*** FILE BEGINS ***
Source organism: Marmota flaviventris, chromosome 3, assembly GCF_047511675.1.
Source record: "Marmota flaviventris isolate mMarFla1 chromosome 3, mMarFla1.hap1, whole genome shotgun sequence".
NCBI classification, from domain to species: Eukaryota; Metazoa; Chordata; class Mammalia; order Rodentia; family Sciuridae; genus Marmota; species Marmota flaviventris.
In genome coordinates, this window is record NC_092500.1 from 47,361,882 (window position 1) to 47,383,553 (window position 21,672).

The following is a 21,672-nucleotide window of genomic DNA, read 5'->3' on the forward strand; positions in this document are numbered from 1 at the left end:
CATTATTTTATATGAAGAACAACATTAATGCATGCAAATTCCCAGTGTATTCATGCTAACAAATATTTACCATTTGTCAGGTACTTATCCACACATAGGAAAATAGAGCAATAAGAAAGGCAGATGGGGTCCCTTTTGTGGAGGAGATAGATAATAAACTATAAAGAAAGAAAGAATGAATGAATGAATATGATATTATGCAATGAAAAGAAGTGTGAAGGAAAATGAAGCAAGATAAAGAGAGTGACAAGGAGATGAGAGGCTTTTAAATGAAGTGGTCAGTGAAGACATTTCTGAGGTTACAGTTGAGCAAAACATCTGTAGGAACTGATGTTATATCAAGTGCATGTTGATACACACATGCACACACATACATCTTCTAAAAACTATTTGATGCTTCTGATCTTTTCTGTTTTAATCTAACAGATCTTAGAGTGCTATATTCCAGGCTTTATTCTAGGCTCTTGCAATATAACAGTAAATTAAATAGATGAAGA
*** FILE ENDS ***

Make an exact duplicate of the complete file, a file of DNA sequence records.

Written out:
Source organism: Marmota flaviventris, chromosome 3, assembly GCF_047511675.1.
Source record: "Marmota flaviventris isolate mMarFla1 chromosome 3, mMarFla1.hap1, whole genome shotgun sequence".
NCBI classification, from domain to species: Eukaryota; Metazoa; Chordata; class Mammalia; order Rodentia; family Sciuridae; genus Marmota; species Marmota flaviventris.
In genome coordinates, this window is record NC_092500.1 from 47,361,882 (window position 1) to 47,383,553 (window position 21,672).

The following is a 21,672-nucleotide window of genomic DNA, read 5'->3' on the forward strand; positions in this document are numbered from 1 at the left end:
CATTATTTTATATGAAGAACAACATTAATGCATGCAAATTCCCAGTGTATTCATGCTAACAAATATTTACCATTTGTCAGGTACTTATCCACACATAGGAAAATAGAGCAATAAGAAAGGCAGATGGGGTCCCTTTTGTGGAGGAGATAGATAATAAACTATAAAGAAAGAAAGAATGAATGAATGAATATGATATTATGCAATGAAAAGAAGTGTGAAGGAAAATGAAGCAAGATAAAGAGAGTGACAAGGAGATGAGAGGCTTTTAAATGAAGTGGTCAGTGAAGACATTTCTGAGGTTACAGTTGAGCAAAACATCTGTAGGAACTGATGTTATATCAAGTGCATGTTGATACACACATGCACACACATACATCTTCTAAAAACTATTTGATGCTTCTGATCTTTTCTGTTTTAATCTAACAGATCTTAGAGTGCTATATTCCAGGCTTTATTCTAGGCTCTTGCAATATAACAGTAAATTAAATAGATGAAGA